Mark Calabria

In the wake of the Sept. 11, 2001, attacks, Congress enacted the Terrorism Risk Insurance Act in 2002. I remember both well, having served as staff on the Senate Banking Committee during that time. I also remember the industry promise that TRIA would be a temporary program, not another endless piece of corporate welfare.

It’s time for that promise to be honored and for TRIA to be allowed to expire.

TRIA does nothing to lower the costs of terrorism. It simply shifts the cost from property owners and insurance companies to the taxpayer. Given the fiscal mess our federal government is in, it should be abundantly clear that the private sector can far better manage this risk than could the taxpayer.

At worst, TRIA may actually increase the costs of a terrorist attack. By making available under-priced insurance, property owners and developers have a reduced incentive to construct and rehabilitate structures to better withstand a terrorist attack.

The Congressional Budget Office found that the existence of TRIA appears “to dampen the inclination of firms to relocate their operations away from high-risk areas.” These increased potential property losses, due to TRIA’s perverse incentives, do not account for the increased potential for loss of life from encouraging individuals to remain working or living in high-risk areas.

Insurance is fundamentally about the pooling and sharing of risk. It is not, however, the only vehicle for doing so. This is especially true in the commercial real estate market, the sector most affected by TRIA.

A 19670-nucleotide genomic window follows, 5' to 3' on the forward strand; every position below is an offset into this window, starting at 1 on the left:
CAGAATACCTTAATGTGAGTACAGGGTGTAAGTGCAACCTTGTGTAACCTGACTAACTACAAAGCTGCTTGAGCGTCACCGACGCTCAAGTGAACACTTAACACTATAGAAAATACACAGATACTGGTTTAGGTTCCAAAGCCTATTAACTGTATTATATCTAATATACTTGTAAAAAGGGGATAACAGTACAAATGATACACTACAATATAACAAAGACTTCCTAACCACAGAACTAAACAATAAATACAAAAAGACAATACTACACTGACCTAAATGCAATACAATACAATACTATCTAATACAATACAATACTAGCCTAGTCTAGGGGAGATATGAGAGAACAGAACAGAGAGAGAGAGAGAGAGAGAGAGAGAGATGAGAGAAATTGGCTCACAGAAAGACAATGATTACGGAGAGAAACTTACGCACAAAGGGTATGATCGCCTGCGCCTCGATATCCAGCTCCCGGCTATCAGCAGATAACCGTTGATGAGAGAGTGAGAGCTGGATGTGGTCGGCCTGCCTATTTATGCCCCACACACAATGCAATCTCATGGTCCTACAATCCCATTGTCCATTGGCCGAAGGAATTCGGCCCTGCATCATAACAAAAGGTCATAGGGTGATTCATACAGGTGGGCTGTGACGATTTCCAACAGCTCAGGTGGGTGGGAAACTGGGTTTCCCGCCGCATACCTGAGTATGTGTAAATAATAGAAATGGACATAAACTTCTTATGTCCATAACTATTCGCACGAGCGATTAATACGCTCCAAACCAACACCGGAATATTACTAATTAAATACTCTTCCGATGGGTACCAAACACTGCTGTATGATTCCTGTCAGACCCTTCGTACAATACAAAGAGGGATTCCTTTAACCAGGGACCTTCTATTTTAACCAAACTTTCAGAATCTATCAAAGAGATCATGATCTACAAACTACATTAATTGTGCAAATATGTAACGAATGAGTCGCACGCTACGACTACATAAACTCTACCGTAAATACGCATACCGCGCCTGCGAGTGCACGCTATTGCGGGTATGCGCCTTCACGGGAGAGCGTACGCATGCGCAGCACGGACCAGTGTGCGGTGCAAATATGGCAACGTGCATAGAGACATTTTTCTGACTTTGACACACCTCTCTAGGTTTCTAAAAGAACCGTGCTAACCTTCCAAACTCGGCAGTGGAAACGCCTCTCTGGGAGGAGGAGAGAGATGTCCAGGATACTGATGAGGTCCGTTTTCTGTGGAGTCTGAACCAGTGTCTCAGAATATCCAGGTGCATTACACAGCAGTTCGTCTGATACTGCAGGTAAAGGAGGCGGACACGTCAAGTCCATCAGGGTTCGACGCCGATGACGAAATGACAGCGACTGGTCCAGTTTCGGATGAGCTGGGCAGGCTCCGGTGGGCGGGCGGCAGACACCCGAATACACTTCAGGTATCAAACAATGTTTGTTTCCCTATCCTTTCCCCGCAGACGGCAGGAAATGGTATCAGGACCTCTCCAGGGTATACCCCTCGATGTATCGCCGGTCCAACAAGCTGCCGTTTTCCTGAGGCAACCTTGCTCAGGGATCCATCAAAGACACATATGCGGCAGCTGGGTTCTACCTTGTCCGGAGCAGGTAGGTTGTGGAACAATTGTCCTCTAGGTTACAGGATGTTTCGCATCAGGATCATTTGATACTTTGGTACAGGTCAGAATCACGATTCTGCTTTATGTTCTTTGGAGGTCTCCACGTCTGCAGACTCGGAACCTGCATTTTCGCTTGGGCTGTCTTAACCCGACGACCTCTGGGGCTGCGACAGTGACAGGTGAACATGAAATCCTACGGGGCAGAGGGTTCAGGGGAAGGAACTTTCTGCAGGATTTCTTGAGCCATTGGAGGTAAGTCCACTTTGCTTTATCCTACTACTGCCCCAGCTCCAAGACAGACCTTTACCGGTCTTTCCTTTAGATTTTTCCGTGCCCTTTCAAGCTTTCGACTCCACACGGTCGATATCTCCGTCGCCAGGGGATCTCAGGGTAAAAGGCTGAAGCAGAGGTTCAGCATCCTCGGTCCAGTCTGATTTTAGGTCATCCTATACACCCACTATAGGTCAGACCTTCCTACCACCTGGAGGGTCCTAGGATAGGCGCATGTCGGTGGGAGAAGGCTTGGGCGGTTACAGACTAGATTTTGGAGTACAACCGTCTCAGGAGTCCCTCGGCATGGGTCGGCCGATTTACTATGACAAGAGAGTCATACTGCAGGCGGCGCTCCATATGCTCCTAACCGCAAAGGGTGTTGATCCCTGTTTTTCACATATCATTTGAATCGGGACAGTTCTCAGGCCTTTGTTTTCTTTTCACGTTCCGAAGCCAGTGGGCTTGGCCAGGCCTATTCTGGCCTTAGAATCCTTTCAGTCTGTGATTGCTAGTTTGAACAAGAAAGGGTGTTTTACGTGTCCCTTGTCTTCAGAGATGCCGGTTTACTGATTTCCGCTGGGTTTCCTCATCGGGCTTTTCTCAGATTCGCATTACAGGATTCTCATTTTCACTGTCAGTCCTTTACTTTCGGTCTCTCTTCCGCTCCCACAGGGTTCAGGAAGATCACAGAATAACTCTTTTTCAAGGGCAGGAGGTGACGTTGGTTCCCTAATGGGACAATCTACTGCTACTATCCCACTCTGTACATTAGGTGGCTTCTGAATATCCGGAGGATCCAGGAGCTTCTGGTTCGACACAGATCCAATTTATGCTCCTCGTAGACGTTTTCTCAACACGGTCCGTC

The most likely physical targets of TRIA will be either public buildings or trophy commercial properties. In the case of public buildings, it would be cheaper for the public to directly backstop those properties, rather than rely on insurance. In the case of private commercial properties, a Real Estate Investment Trust structure provides a ready avenue for spreading the risk of losses that may result from terrorism.

And of course, most trophy commercial properties are owned by publicly traded corporations who by their very nature spread the risk to their shareholders.

The existence of TRIA does little more than privilege some forms of risk-pooling over others. It shouldn’t be the role of government to favor one industry over another.

Mark Calabria

Mark A. Calabria, is director of financial regulation studies at the Cato Institute.

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